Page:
The Pregnancy What-Ifs and Nevers I Can’t Shake

by Lisa Douglas

I am having a tough time with this pregnancy. I am struggling in ways I never, ever imagined I would.

Every morning when Baby Dude wakes, I change his diaper, reaching into his dresser drawer for an outfit, one that’s chock-filled with history from my previous two sons. His dresser is full of things his older brothers once wore. I watch my Baby Dude’s chunkamunk thighs slipping into the waist, and through the head-hole of the shirt, and I can almost see his older brothers at this age, too. And I flash, instantly, back to that time, back to the room I was in, only for a split-second, and it makes my heart ache.

I am so torn over this pregnancy.

My sons have had the extreme pleasure of wearing each other’s clothing. Their clothing is well-worn, but timeless. There’s always some history involved with what they wear, what gets passed down, and the pride in their faces and onlooking eyes as they see their littler siblings traipsing around the house in something they wore when they were smaller is just too much for my momma heart to bear. It’s a bond they share that I love seeing most of my children partake in, because not all of them get to.

My oldest son, of course, gets new items, but gets the satisfaction of passing down his items to his younger brothers. Same with my oldest daughter, who passes her clothing down (currently) to my middle daughter. My middle daughter (eventually) will pass down SOME of her clothing to my youngest daughter, but a lot from my oldest two daughters didn’t “make” it. But for my toddler daughter? In all her pretty dresses and fluffy pink tops that flow and twirl, she doesn’t get to, and hasn’t shared this bond. With anyone. She’s gotten new almost all her life, never really passed down much from anyone, and if this new baby isn’t a girl, she won’t have anyone to pass her things down to, either. She’ll never feel that same proud feeling. Ever.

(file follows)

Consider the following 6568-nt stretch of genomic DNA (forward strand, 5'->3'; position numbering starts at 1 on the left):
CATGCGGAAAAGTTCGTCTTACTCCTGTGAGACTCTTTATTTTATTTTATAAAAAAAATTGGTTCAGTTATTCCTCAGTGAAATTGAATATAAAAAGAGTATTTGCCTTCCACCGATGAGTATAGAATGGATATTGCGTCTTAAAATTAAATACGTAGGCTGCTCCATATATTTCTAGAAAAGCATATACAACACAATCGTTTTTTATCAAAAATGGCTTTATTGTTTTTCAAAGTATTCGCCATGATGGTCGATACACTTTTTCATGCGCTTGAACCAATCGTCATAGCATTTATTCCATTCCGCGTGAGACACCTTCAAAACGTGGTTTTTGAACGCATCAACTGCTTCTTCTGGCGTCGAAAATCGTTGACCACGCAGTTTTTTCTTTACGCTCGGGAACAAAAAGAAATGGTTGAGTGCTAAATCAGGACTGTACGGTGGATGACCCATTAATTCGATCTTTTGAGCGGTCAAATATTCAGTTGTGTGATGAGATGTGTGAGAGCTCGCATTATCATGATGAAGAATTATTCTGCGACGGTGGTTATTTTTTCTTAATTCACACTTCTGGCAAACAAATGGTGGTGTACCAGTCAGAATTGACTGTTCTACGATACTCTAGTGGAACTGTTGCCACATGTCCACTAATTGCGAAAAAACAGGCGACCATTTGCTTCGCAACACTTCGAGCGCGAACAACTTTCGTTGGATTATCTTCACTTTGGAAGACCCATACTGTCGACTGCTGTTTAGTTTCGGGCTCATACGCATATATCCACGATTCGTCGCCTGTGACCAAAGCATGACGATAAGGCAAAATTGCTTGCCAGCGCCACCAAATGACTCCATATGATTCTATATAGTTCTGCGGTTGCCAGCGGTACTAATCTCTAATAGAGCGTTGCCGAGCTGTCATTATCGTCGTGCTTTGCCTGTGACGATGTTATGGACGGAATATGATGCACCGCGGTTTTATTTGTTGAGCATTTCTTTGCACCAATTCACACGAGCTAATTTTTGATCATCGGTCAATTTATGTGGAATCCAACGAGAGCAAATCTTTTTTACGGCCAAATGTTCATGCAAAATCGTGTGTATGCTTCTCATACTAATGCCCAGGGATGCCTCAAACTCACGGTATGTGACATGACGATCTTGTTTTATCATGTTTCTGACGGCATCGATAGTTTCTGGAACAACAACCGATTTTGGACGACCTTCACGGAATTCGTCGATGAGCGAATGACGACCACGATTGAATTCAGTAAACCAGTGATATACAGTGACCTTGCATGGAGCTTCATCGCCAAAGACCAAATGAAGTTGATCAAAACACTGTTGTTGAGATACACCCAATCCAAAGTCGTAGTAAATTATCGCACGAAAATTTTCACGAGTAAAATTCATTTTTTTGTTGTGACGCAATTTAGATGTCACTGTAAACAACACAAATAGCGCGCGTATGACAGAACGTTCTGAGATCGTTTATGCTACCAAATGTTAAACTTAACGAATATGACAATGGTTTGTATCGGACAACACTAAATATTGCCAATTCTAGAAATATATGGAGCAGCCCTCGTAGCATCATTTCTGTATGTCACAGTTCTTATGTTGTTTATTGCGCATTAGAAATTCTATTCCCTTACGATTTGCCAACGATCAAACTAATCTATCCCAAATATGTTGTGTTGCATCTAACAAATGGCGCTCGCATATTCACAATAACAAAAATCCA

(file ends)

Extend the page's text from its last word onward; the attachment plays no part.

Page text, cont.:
There were a lot of her clothes that were completely new. Things we couldn’t keep from her older sisters, between the age gaps, the moves, light pink and purple stuff doesn’t keep too well, not as well as dark blue stuff for boys. We salvaged as much as we could; toys here and there, baby blankets, etc. The sizes that have withstood the test of time start about age 6 or so, with a smidgeon of a smaller size here and there (my toddler is about to be five). But after learning our clothing-saving lesson, there are entire containers in my garage filled with newish baby things from my youngest daughter when she was small, things that I’ve kept wrapped tightly, sheltered away from the elements, saved from my toddler daughter for the “what if we have another girl” time. Clothes that might never pass on to a baby sister if this child isn’t a girl.

Memories. History.

I’m not one of those people that overly hopes for one sex of a child over the next, ever. I’m always team green, team neutral, if you will. We have been blessed to have three boys and three girls, and always wait until birth to find out the sex of the baby, loving the true surprise of it all. All I’ve ever wanted a healthy baby, and, of course, I still do. But this time? Our last time, ever? With the vasectomy appointments planned and attended, and plans to “close up shop” after this one is born, it is about so much more that wanting this or that. It isn’t about me, it’s about the “nevers” for my youngest daughter that I just can’t shake.

We weren’t able to cloth diaper with Baby Dude due to our horrible water situation in Louisiana, but now? With this new baby? We can! And I still have my daughter’s stash, brimming with pinks and purples and fuzzy loveable diaper fluff I can’t wait to wash anew and apply to this baby’s sweet tush – but it’s all for a girl. And if this child isn’t a girl, we’ll have to sell it all and buy blue, replacing all her diapers she once wore. More items of hers she wouldn’t get to share.

If this baby isn’t a girl, I will never have an infant girl again. My toddler will never have a baby sister. She won’t share those proud moments, seeing her baby sister wearing things she once wore. She will never have those bonding moments with her sister in which she tucks in her collar that once draped her neck, or straightens her skirt that once tickled her baby thighs. Some of her things would be preserved, of course, but otherwise, sold or donated, and she would never have that chance to share that with a sister. And this lump in my throat, imagining this play out, hurts me so deeply, I can’t stand it.

And I really, really don’t know what to do about it. I never considered how much the “last” pregnancy would weigh heavily upon my emotions and mind in trivial ways such as this.

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